Gabriel Zaid is, if anything, very quotable. While reading So Many Books, I found myself marking sentence after sentence as something I wanted to revisit later.

Consider here a few of the ones I believe give an accurate feel for the book’s tone:

“…it isn’t easy to reach thirty thousand readers. Not because the lower price is still too high, but for a reason we prefer to ignore: the majority of titles published are of no interest to thirty thousand people – you couldn’t give away that many copies.” –“Complaining about Babel”

“Every private library is a reading plan…Having unread books on display is like writing checks when you have no money in the bank – a way of deceiving your guests.” –“An Embarrassment of Books”

“…the truly cultured are capable of owning thousands of unread books without losing their composure or their desire for more.” –“An Embarrassment of Books”

“Given the rapid changes in hardware and software, digital texts from just a few years ago may be harder to preserve and read than books printed centuries ago, or thousand-year-old manuscripts.” –“In Search of the Reader”

“…there are many practical ways in which the traditional book is superior. On the most basic level, there is no need to have a machine running in front of you, with the text up on the screen. This practical advantage, and many others (portability, the lesser likelihood of theft, the impossibility of lending a book to a friend without the proper reading device, author’s rights) tend to be ignored in futuristic fantasies, but they influence the decisions readers make.” – “In Search of the Reader”

These are representative of the thoughts and arguments Zaid presents in So Many Books – only a few of which have become even a tiny bit dated during the last nine years. Gabriel Zaid is passionate about books and the people who read them – and he will find his “natural readership” in the thousands of avid readers who always manage to find and devour books about books. ( )
1 vote SamSattler | May 22, 2012 |
I found this a fascinating and thought-provoking book. Almost every page presented me with a new idea or a different perspective on reading or publishing. ( )
  janglen | Feb 10, 2012 |
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The reading of books is growing arithmetically; the writing of books is growing exponentially.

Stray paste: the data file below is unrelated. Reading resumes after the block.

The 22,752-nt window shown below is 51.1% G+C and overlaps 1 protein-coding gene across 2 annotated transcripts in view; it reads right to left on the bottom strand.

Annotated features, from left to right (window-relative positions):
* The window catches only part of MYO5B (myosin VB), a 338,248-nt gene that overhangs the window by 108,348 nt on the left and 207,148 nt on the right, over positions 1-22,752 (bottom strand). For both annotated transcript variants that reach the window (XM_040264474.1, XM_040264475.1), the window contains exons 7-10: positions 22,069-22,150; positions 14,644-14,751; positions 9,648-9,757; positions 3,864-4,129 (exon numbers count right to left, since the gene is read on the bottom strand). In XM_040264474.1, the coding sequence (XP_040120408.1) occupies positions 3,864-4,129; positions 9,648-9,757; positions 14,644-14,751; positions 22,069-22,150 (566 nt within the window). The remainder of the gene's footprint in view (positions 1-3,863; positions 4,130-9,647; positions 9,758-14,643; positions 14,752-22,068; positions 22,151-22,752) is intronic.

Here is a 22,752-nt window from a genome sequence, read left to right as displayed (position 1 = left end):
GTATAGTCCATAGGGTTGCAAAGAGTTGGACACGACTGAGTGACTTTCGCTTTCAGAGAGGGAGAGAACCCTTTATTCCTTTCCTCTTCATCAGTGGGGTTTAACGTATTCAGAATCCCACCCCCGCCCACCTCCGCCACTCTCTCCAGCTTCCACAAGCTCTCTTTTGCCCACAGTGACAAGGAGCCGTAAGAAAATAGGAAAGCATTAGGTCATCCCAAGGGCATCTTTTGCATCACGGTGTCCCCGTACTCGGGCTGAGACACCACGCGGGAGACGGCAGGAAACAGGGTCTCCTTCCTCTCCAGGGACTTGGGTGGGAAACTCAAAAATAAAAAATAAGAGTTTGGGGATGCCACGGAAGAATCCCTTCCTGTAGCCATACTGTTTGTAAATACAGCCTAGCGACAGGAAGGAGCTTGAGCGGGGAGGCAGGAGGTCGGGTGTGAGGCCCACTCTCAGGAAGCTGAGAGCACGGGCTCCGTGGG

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"Reading liberates the reader and transports him from his book to a reading of himself and all of life. It leads him to participate in conversations, and in some cases to arrange them . . . It could even be said that to publish a book is to insert it into the middle of a conversation." (from So Many Books)

Join the conversation! In So Many Books, Gabriel Zaid offers his observations on the literary condition: a highly original analysis of the predicament that readers, authors, publishers, booksellers, librarians, and teachers find themselves in today--when there are simply more books than any of us can contemplate.

"...Zaid traces the preoccupation with reading back through Dr. Johnson, Seneca, and even the Bible ('Of making many books there is no end'). He emerges as a playful celebrant of literary proliferation, noting that there is a new book published every thirty seconds, and optimistically points out that publishers who moan about low sales 'see as a failure what is actually a blessing: The book business, unlike newspapers, films, or television, is viable on a small scale.' Zaid, who claims to own more than ten thousand books, says he has sometimes thought that 'a chastity glove for authors who can’t contain themselves' would be a good idea. Nonetheless, he cheerfully opines that 'the truly cultured are capable of owning thousands of unread books without losing their composure or their desire for more.'"--The New Yorker



(retrieved from Amazon Thu, 12 Mar 2015 18:10:08 -0400)